• Action must be owned locally – but it must also be thought locally. I think that the data when one can speak of the developing world or the Global South on top an “international development” soapbox are over.
      The data, evidence and knowledge we need is not absolute (what works style) and is not apolitical (development technocrats trying to think politically). It is contextual -at the hyper local- and political – because it deals with Power! I for one would like to see fewer global and “big quantitative research outfits” and more and better local policy research communities.
      It is only through them that we can (here, at the local level) understand what has happened, why, what is happening now and what could happen next.

  6. Thanks Duncan and Irene for writing this. My question as I was reading your post was “why”, as in – who is the audience for the research, and who is the “we”? I think these need to be clarified first, especially before money moves…

    For instance, as as consulting firm with embedded analysts/researchers (rather than a research organisation per se) we noticed that – at the beginning – people we work with – international orgs, African governments, Chinese companies – had very little understanding about how COVID19 was affecting African countries. As times moved on, we have seen some organisations (not those we work with) refute this with the occasional case study – eg. of Mauritius as an exceptional success, or of Sierra Leone doing Ok because it’s used to dealing with plagues, etc, or simply assume away functioning societies and governments – e.g. the “extreme poverty” number modelling, which as you mention has some major limitations. We have found it very hard to find research so far that we can present to those we work with that – apart from our own analysis and that of the African Development Bank more recently – a complete picture of African countries. We believe as a result there are partial and incomplete economic views of African countries from outside and inside, and this affects everything from African investment prospects, to debt challenges, to trade. We also believe there is little space so far created by research for functioning government accountability where, for instance, different African governments can be held up against each other (not external actors) to say – what could they have done better and how can they learn from each other…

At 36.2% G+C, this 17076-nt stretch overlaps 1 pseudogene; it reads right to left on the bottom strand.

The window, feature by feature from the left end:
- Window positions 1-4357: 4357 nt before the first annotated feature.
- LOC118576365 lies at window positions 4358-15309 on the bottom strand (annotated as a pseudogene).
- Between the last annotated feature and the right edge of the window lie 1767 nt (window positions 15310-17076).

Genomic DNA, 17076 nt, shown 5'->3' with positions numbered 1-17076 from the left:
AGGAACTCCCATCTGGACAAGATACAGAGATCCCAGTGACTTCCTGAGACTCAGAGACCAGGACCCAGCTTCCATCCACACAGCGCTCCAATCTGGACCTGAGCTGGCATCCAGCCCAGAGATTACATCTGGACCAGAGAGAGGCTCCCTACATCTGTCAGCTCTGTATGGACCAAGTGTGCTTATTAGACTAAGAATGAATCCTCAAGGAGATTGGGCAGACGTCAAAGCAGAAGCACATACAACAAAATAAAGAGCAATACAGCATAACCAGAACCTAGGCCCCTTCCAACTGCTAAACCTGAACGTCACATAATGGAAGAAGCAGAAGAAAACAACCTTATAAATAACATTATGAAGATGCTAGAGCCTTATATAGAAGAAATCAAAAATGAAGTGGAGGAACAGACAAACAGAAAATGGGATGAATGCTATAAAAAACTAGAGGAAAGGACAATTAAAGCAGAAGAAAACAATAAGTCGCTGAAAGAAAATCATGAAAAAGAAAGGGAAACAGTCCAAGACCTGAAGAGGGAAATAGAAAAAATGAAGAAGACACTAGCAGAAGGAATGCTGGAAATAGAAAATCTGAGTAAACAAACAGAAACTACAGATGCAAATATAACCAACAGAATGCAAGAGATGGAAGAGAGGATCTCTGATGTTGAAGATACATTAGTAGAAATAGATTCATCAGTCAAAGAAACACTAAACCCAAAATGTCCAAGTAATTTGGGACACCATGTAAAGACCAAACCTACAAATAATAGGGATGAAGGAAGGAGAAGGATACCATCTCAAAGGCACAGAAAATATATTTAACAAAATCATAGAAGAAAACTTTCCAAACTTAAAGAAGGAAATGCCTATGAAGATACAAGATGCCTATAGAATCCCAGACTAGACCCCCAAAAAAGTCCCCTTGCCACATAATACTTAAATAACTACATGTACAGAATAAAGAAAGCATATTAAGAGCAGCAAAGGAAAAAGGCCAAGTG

These are very practical issues. And we would like more research organisations to be concerned about them and tackle them head on.
    Can your approach help?

  7. Diana Mitlin

    Kenyan grassroots organizations have been working with their support NGO to monitor the spread of Covid-19 and document government preventive measures https://www.muungano.net/browseblogs/2020/6/23/23-june-2020-coronavirus-situation-tracker-for-kenyan-informal-settlements
    This work is illustrative of what information collective is possible with strong local organizations. The Muungano Alliance are sharing this data with government and taking part in a Ministry of Health taskforce to address the health emergency in informal settlements.
    We have been seeking to support this work at the Global Development Institute, because it seems to be essential to an informed understanding of what is taking place that will lead to a better response.

  8. Two questions.
    1. “But the incentives in academia are all around churning out new papers, not comparing existing ones or making sense of the mountains of blogs, articles, briefing papers, and more.” Agree. But who is going to pay for this desk research right now — which is an ongoing process of synthesis and revision, not a one-off activity? And at what level should it be synthesized / who is the primary audience (sub-national data, national, regional, SSA)? I know researchers at least some researchers are trying to coordinate findings in Uganda, for example, but are struggling with bandwidth.
    2. “So where do we go from here?” The questions and data types you suggest are interesting and possibly useful — but it strikes me they are likely not the ones being demanded by governments to coordinate their response. We’ve been hearing more questions about KAP, food security, whether contact tracing apps are worth the investment, and where to send tests. How should we think about the role of describing emergent politics, power, suffering, mitigation, & resilience in figuring out what we (whoever we are) are all meant to do?